By Bernard Freeman
STAY SAFE: Avoiding Holiday COVID Risks
The holidays will certainly look a lot different this year with many of us avoiding travel to prevent the risk of contracting or spreading COVID-19.
Restrictions across the country will likely keep many of us from attending the in-person gatherings with our friends and families that we are so used to.
These barriers should not dampen your holiday spirit, however. There are many ways to celebrate while still staying safe.
Read on for tips on gatherings, and do your best to keep your family members and friends safe this holiday season.
Who Should Attend Gatherings?
The Centers for Disease Control and Prevention recommend the following people should not attend in-person holiday gatherings:
- People with or exposed to COVID-19.
- People with symptoms of COVID-19.
- People waiting for COVID-19 viral test results.
- People who may have been exposed to someone with COVID-19 in the past 14 days.
- People at increased risk of severe illness from COVID-19.
In addition, if you are an older adult or person with certain medical conditions who is at increased risk of severe illness from COVID-19, or live or work with someone at increased risk of severe illness, the CDC recommends that you avoid in-person gatherings with people who do not live in your household.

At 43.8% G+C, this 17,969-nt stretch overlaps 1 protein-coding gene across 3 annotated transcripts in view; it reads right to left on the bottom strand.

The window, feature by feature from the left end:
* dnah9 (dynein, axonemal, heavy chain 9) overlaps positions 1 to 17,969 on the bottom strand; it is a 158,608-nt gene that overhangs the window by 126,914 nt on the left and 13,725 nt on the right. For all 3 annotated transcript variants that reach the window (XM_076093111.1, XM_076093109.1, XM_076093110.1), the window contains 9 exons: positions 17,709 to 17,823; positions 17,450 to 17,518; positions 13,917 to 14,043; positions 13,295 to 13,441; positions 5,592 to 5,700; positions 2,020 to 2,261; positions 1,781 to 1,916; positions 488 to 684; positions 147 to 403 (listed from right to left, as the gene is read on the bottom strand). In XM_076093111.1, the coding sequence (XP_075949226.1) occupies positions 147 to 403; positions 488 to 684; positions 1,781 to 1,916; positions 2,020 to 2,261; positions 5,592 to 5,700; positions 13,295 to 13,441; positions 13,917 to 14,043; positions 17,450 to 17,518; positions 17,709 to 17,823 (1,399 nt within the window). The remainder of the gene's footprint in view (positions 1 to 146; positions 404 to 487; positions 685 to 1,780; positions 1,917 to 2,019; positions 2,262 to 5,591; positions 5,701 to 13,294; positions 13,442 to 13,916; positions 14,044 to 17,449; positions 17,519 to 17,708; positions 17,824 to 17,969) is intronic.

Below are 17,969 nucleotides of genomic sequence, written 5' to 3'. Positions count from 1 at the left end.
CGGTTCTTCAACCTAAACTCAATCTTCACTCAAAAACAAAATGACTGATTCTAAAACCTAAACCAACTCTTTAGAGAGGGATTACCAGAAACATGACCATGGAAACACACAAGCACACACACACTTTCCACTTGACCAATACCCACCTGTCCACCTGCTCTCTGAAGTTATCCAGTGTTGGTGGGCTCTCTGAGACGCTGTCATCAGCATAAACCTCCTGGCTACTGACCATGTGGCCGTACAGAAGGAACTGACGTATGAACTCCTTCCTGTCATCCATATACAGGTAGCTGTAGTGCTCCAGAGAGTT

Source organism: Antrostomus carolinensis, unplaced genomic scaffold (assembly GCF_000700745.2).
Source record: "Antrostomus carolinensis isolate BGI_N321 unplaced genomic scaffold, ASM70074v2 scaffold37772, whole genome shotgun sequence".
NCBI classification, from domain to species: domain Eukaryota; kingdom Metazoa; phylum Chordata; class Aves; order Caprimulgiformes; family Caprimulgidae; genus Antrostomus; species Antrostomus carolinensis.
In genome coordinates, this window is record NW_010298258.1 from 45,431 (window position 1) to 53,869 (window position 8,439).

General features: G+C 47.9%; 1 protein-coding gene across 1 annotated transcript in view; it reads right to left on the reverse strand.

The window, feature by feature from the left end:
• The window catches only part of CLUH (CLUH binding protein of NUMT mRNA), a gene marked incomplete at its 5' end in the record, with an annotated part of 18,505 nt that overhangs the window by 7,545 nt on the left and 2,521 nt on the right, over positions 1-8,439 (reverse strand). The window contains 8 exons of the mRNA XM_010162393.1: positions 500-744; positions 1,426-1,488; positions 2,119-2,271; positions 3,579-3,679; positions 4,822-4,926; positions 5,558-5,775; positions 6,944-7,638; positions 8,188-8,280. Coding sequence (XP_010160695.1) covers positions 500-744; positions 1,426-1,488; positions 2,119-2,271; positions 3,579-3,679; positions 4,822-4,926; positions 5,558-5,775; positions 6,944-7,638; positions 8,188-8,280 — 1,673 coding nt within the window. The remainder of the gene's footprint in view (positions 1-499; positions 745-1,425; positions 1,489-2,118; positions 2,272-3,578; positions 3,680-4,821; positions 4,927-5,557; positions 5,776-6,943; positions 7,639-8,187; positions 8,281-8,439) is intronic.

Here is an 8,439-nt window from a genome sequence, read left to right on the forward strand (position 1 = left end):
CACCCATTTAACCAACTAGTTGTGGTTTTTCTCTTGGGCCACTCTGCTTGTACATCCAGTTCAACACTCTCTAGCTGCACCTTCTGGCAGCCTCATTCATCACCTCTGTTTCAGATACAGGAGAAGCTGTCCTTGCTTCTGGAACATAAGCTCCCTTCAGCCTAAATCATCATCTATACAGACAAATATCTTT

Questions to Consider
Before planning your small gathering this holiday season, here are some questions to consider from the Nuvance Health system based in Connecticut:
- Will the event be held indoors or outdoors?
- How many people will be at the event?
- Will participants be willing/able to wear masks?
- Will participants be willing/able to practice social distancing?
- Will participants be willing/able to practice proper hand hygiene?
- Will the visit be brief or prolonged?
- Will the event include shared food or beverages?
- Will alcohol be served at the event?
- Will participants be traveling to or from areas that are experiencing high COVID-19 infection rates?
- Will the event follow public health guidelines for gathering size limits?
- What are your personal, family and community risk factors?
Keep in mind that older adults and people who have certain health conditions — including lung disease, heart disease, diabetes or a weakened immune system — are at a higher risk of becoming seriously ill and experiencing COVID-19 complications.